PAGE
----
The next step is to begin familiarizing yourself with all of the great help documentation you just downloaded. Start out by running this command:
I used a wildcard because you might see different topics depending on your version. You will probably get a list of matching items.
All of these about topics are concept-oriented documentation. Once you see the full name, ask PowerShell help to display it.
If you see “More” at the bottom of the screen, press Enter to advance to the next line, press the space bar to advance to the next “page”, or press Q to quit.
I encourage you to take the time to really read the document, don’t merely skim it. If some of it goes over your head, don’t worry too much about that now. Take the next several minutes and run these commands, reading each help topic.
- Help about_objects
- Help about_pipelines
- Help about_command_syntax
- Help about_parameters
PowerShell also has help for all the commands you will be using. Remember when I said typing dir isn’t the same as the DIR command you may be used to? Ask PowerShell for help:
You should see something like this.
Technically, the dir command is an alias for a command called Get-ChildItem. As alias is merely an alternate name, which may be easier to type or serve as a transition aid as is the case here. Thus if you wanted to list all subfolders, you would use the –Recurse parameter.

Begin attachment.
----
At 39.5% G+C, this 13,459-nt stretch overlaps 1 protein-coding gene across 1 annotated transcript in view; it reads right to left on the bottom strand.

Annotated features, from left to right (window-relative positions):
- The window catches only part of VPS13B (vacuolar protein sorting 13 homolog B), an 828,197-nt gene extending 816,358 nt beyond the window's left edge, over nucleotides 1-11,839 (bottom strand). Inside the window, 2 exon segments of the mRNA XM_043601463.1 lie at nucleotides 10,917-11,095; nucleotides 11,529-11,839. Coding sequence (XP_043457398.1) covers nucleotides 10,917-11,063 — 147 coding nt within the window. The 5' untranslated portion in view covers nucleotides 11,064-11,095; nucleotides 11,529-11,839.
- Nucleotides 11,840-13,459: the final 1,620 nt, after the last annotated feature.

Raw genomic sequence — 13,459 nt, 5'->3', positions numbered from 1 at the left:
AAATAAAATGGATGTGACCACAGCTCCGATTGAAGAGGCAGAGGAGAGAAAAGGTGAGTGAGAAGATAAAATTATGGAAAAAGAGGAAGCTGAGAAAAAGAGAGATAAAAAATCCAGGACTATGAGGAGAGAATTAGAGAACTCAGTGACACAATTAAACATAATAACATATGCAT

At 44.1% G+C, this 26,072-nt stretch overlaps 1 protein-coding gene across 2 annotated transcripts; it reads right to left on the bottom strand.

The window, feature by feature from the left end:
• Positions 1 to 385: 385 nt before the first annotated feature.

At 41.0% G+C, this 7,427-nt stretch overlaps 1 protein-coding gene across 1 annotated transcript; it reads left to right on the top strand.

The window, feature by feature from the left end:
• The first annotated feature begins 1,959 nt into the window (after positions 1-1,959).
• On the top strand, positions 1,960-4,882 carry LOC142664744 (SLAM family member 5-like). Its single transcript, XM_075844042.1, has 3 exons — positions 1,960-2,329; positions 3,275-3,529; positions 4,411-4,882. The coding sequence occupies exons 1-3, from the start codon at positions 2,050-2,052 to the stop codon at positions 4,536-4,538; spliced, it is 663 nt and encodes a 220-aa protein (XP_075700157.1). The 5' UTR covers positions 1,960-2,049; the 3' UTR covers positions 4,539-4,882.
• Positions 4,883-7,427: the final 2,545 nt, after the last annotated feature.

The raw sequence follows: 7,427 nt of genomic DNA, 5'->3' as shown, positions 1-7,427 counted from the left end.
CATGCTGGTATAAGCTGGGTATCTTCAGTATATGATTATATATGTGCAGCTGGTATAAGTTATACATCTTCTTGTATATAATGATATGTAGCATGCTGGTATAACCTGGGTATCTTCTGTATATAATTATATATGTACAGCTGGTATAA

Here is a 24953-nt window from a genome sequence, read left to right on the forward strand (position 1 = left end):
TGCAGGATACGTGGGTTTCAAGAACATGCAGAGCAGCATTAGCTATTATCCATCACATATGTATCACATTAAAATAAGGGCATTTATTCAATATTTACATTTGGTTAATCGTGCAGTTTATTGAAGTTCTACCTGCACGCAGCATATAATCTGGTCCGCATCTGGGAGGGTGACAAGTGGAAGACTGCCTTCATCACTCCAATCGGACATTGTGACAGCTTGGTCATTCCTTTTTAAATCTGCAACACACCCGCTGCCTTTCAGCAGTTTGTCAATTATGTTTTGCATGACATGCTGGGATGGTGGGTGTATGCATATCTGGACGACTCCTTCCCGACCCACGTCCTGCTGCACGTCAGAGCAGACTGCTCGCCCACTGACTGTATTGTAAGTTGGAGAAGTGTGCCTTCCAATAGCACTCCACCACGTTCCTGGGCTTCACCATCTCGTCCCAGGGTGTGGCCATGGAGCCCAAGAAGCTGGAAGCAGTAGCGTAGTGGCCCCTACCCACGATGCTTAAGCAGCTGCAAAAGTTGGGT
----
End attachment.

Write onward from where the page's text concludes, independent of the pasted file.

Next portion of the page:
dir c:\windows\softwaredistribution –recurse
By default PowerShell displays a short version of help. You can read full command documentation with the –Full parameter.
Help dir –full
Many commands also have a link to an online version of help, which is sometimes more up-to-date than what you can download. To see the latest version of help, use the –Online parameter.
Help dir -online
Get in the habit of reading help all the time, even for commands you think you know. New versions of PowerShell might add a new parameter or feature, and unless you read the help, you’ll miss out.
Run Basic Commands in PowerShell
Hopefully you still have a few minutes left to dip your toe in the PowerShell waters. Try running a few basic commands:
- get-service | where status –eq ‘running’
- get-process | sort workingset -descending |select-object -first 5
Again, don’t feel you have to completely understand what these commands are doing or how they work. I want you to see how easy it is to use PowerShell. If you want to learn more about the commands read their help documentation.
PowerShell: Use It or Lose It
Learning PowerShell is no different than learning a foreign language. It will be rough at first and might feel like an epic struggle, but stick with it. Master the basics like you would any language before diving into more complex scenarios and topics.
I strongly encourage you to find ways to use PowerShell every day. Even if you do nothing other than read a new help topic. The more you use it, the more you’ll understand it, which means it will get easier, and you’ll want to use it more.
At this point, you can start searching for other educational sources, although I certainly hope you’ll stay connected with the content I write for Petri. I also maintain a page on my own blog with my suggestions for PowerShell resources.
Welcome to an exciting new world. Let’s get started.